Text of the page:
Monday’s explosive – and false – rumors about King Charles’ death have been blamed on the Russian media.

The fake reports about the monarch’s death spread so quickly on the Internet that Buckingham Palace had to react with insight Russian state news agency Tass that the king was very much alive.

Here’s what we know about this latest royal saga that took over the internet (again) yesterday…

Where did the rumor come from?

The exact origin of the rumor seems unclear, but it was picked up by two popular Russian Telegram channels – Baza and Mash.

They shared a doctorate Press release in the style of official royal announcements, complete with the palace’s official letterhead, supposedly from Royal Communications.

It was dated March 18 and read: “The King died unexpectedly yesterday afternoon [St Patrick’s Day].”

It resembled the layout of the royal press release to announce the Queen’s death as early as 2022 – with the crucial exception that it did not appear on the royal family’s official website or on any of its official channels.

Nevertheless, it was picked up by the business newspaper Vedomosti, the news site Gazeta.Ru and the state agency Sputnik.

The latter reported: “King Charles III. of Great Britain has died at the age of 75, according to media reports. There is no information about this on the royal family website or in the British media.”

Then social media began speculating that BBC presenters were dressed all in black (which wasn’t the case) and that the logo had been changed to the same color (it had always been black).

Clips purporting to show the Union Jack flag Half mast at Buckingham Palace also made the rounds – although many other users on X (formerly Twitter) I quickly debunked that.

Another rumor that the BBC was preparing for a big royal announcement added fuel to the fire when #royalannouncement came into vogue.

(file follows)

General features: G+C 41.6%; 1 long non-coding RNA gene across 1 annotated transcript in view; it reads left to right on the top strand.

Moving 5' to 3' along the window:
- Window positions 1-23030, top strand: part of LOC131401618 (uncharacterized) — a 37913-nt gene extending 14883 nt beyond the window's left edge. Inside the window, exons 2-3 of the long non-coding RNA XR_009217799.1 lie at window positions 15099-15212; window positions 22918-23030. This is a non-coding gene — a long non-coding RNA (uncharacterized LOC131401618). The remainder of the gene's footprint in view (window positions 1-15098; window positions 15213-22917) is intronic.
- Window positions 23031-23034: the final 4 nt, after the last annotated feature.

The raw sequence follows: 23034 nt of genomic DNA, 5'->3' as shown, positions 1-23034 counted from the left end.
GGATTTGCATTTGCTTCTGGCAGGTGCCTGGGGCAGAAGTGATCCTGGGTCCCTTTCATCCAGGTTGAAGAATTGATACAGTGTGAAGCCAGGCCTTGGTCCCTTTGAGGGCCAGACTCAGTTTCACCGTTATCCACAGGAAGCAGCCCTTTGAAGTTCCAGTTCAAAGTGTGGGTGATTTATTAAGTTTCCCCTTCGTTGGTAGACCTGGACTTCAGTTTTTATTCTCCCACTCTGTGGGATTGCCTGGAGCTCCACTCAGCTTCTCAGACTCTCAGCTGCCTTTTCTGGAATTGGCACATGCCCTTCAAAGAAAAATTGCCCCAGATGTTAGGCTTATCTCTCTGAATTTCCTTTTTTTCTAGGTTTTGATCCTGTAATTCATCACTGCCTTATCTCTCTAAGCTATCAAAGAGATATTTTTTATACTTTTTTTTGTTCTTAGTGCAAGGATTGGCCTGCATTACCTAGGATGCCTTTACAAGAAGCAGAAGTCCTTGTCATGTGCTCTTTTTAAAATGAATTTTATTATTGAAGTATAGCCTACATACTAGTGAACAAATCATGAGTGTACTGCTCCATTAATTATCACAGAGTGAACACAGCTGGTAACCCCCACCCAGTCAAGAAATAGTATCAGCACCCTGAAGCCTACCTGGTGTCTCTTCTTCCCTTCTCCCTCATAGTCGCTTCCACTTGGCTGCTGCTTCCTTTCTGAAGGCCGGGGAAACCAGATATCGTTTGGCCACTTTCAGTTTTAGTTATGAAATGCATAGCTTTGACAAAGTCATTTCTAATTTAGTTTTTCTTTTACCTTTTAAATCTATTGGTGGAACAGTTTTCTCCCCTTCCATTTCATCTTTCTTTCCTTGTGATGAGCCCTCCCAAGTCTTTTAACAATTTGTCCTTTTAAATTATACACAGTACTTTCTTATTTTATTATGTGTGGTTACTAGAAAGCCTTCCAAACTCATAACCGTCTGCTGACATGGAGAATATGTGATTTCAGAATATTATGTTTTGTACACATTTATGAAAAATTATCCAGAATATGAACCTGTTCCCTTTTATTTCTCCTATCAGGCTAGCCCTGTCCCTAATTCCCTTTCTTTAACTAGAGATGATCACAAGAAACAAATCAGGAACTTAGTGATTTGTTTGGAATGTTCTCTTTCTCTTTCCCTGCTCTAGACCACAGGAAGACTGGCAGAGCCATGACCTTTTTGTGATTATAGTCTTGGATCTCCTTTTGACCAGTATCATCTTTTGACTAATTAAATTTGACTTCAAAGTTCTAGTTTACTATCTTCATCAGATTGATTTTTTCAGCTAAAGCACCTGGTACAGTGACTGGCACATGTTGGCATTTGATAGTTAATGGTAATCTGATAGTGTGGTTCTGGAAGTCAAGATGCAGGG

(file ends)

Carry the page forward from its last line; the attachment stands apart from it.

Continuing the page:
The BBC did not respond when contacted by HuffPost UK for comment on this alleged announcement.

How was the rumor debunked?

Fortunately, authorities began to pick up on the rumor and were able to debunk it relatively quickly.

The British Embassy in Ukraine published on X that the rumors were fake shortly before Buckingham Palace intervened.

The royal officials told Russian state news agency Tass: “We are pleased to confirm that the King is continuing his official and private business.”

After the palace officially denied the rumors, Russian media also began updating their websites.

What else is going on?

The royals have been at the center of online speculation in recent weeks.

The king announced last month that he had been diagnosed with an unknown type of cancer following routine surgery for an enlarged prostate.

He has been photographed several times since the announcement and visited by Prime Minister Rishi Sunak for their weekly meeting.

Meanwhile, his daughter-in-law, the Princess of Wales, also remained out of the public eye after undergoing abdominal surgery for unknown reasons.

There was already a lot of speculation on social media about her whereabouts when she posted a photo of herself and her three children on the occasion of Mother’s Day.

The image was later revealed to have been Photoshopped, prompting major photo agencies to withdraw it.

Kate admitted the next day that she had edited the photo and apologized for the confusion – but this saga only fed the online trolls.

The Sun reported This week she was spotted at a farm shop in Windsor with husband Prince William.

Kensington Palace has repeatedly said she is still recovering from surgery at home and would like to return to public duties after Easter.

Charles is expected to attend the annual Trooping the Color celebration in June, which is intended to honor the monarch’s official birthday.

The Army initially said Kate would also be present. only to later retract the statementafter he allegedly published it without the palace’s consent.

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